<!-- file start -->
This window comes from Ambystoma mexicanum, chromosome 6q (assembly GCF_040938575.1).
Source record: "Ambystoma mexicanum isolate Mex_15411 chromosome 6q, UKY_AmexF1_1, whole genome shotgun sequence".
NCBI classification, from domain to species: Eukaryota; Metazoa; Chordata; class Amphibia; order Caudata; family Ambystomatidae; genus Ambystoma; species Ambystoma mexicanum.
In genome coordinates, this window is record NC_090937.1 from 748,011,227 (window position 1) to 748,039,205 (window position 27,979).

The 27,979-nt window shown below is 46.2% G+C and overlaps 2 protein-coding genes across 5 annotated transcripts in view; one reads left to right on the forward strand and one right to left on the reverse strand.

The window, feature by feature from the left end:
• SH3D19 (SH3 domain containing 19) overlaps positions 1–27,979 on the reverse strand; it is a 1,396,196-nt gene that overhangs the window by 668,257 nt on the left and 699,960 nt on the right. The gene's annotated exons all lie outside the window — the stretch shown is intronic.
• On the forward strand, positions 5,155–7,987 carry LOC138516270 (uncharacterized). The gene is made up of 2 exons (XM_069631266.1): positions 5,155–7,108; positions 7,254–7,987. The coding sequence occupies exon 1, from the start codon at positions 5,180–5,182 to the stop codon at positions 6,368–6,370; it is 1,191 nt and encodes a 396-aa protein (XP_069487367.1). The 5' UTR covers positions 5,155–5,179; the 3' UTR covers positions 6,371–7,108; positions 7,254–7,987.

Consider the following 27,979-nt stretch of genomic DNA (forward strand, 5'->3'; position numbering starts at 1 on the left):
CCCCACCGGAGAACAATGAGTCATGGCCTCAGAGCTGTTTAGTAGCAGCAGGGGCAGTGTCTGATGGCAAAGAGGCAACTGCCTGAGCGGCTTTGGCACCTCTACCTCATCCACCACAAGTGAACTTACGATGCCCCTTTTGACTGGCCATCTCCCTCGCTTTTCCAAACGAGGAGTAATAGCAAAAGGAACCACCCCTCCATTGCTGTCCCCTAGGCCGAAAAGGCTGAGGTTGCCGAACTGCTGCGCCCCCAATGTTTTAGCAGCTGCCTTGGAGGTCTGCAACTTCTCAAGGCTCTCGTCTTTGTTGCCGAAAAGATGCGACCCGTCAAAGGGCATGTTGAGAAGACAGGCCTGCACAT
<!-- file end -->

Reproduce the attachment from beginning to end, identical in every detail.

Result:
This window comes from Ambystoma mexicanum, chromosome 6q (assembly GCF_040938575.1).
Source record: "Ambystoma mexicanum isolate Mex_15411 chromosome 6q, UKY_AmexF1_1, whole genome shotgun sequence".
NCBI classification, from domain to species: Eukaryota; Metazoa; Chordata; class Amphibia; order Caudata; family Ambystomatidae; genus Ambystoma; species Ambystoma mexicanum.
In genome coordinates, this window is record NC_090937.1 from 748,011,227 (window position 1) to 748,039,205 (window position 27,979).

The 27,979-nt window shown below is 46.2% G+C and overlaps 2 protein-coding genes across 5 annotated transcripts in view; one reads left to right on the forward strand and one right to left on the reverse strand.

The window, feature by feature from the left end:
• SH3D19 (SH3 domain containing 19) overlaps positions 1–27,979 on the reverse strand; it is a 1,396,196-nt gene that overhangs the window by 668,257 nt on the left and 699,960 nt on the right. The gene's annotated exons all lie outside the window — the stretch shown is intronic.
• On the forward strand, positions 5,155–7,987 carry LOC138516270 (uncharacterized). The gene is made up of 2 exons (XM_069631266.1): positions 5,155–7,108; positions 7,254–7,987. The coding sequence occupies exon 1, from the start codon at positions 5,180–5,182 to the stop codon at positions 6,368–6,370; it is 1,191 nt and encodes a 396-aa protein (XP_069487367.1). The 5' UTR covers positions 5,155–5,179; the 3' UTR covers positions 6,371–7,108; positions 7,254–7,987.

Consider the following 27,979-nt stretch of genomic DNA (forward strand, 5'->3'; position numbering starts at 1 on the left):
CCCCACCGGAGAACAATGAGTCATGGCCTCAGAGCTGTTTAGTAGCAGCAGGGGCAGTGTCTGATGGCAAAGAGGCAACTGCCTGAGCGGCTTTGGCACCTCTACCTCATCCACCACAAGTGAACTTACGATGCCCCTTTTGACTGGCCATCTCCCTCGCTTTTCCAAACGAGGAGTAATAGCAAAAGGAACCACCCCTCCATTGCTGTCCCCTAGGCCGAAAAGGCTGAGGTTGCCGAACTGCTGCGCCCCCAATGTTTTAGCAGCTGCCTTGGAGGTCTGCAACTTCTCAAGGCTCTCGTCTTTGTTGCCGAAAAGATGCGACCCGTCAAAGGGCATGTTGAGAAGACAGGCCTGCACAT